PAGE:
Bird Flu (cont.)
In this Article
What is CDC doing to prepare for a possible H5N1 influenza pandemic?
CDC is taking part in a number of pandemic prevention and preparedness activities, including the following:
CDC also is working closely with WHO and the National Institutes of Health on safety testing of vaccine candidates and development of additional vaccine virus seed candidates for influenza A (H5N1) and other subtypes of influenza A viruses.
What animals can be infected with avian influenza A (H5N1) viruses?
In addition to humans and birds, we know that pigs, tigers, leopards, ferrets and domestic cats can be infected with avian influenza A (H5N1) viruses. In addition, in early March 2006, Germany reported H5N1 infection in a stone marten (a weasel-like mammal). The avian influenza A (H5N1) virus that emerged in Asia in 2003 is evolving and it's possible that other mammals may be susceptible to infection as well. CDC is working closely with domestic and international partners to continually monitor this situation and will provide additional information to the public as it becomes available.
Can domestic cats be infected with avian influenza viruses?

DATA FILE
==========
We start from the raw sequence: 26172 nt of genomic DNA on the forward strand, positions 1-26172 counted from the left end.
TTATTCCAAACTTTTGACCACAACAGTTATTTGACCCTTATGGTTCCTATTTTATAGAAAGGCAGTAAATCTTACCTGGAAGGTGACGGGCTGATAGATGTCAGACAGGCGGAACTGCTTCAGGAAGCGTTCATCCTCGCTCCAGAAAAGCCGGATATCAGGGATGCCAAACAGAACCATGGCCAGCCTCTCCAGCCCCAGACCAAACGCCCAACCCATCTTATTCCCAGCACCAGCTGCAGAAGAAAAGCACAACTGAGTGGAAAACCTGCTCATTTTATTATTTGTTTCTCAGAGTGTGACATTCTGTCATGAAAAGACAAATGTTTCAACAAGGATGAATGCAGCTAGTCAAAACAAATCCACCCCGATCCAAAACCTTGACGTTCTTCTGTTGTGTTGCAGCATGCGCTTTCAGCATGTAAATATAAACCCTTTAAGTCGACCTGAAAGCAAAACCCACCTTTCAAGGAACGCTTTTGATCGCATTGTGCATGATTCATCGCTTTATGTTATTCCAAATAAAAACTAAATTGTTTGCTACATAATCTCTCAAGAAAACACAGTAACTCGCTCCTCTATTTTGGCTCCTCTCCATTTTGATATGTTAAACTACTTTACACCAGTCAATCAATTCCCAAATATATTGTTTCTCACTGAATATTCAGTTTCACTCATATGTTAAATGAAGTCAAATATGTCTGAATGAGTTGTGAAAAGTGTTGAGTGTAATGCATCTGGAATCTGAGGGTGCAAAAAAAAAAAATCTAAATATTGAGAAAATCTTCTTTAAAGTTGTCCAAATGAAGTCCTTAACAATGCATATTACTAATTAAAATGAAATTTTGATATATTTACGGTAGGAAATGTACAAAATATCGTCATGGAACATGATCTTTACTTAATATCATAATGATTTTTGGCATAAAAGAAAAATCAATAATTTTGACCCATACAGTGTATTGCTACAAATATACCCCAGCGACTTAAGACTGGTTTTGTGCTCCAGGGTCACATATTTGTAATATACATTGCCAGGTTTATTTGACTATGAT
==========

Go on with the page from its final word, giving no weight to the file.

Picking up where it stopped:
While domestic cats are not usually susceptible to influenza type A infection, it is known that they can become infected and die (both experimentally and naturally) with avian influenza A (H5N1) viruses and, in a laboratory/research setting can spread the virus to other cats. It is not known whether domestic cats can spread the virus to other domestic cats under natural conditions.
How do cats become infected with avian influenza A (H5N1) viruses?
All of the cases of influenza A (H5N1) infection in domestic cats reported to date have been associated with H5N1 outbreaks among domestic poultry or wild birds and are thought to have occurred by the cat eating raw infected birds.
How commonly have cats been infected with avian influenza A (H5N1) viruses?
During the avian influenza A (H5N1) outbreak that occurred from 2003 to 2004 in Asia, there were only several unofficial reports of fatal infections in domestic cats. Studies carried out in the Netherlands and published in 2004 showed that housecats could be infected with avian influenza A (H5N1) and could spread the virus to other housecats. In these experiments, the cats became sick after direct inoculation of virus isolated from a fatal human case, and following the feeding of infected raw chicken. In February 2006, Germany reported that a domestic cat had died from influenza A (H5N1) infection. That cat lived in the northern island of Ruegen, where more than 100 wild birds are believed to have died of the disease. The cat probably got sick by eating an infected bird.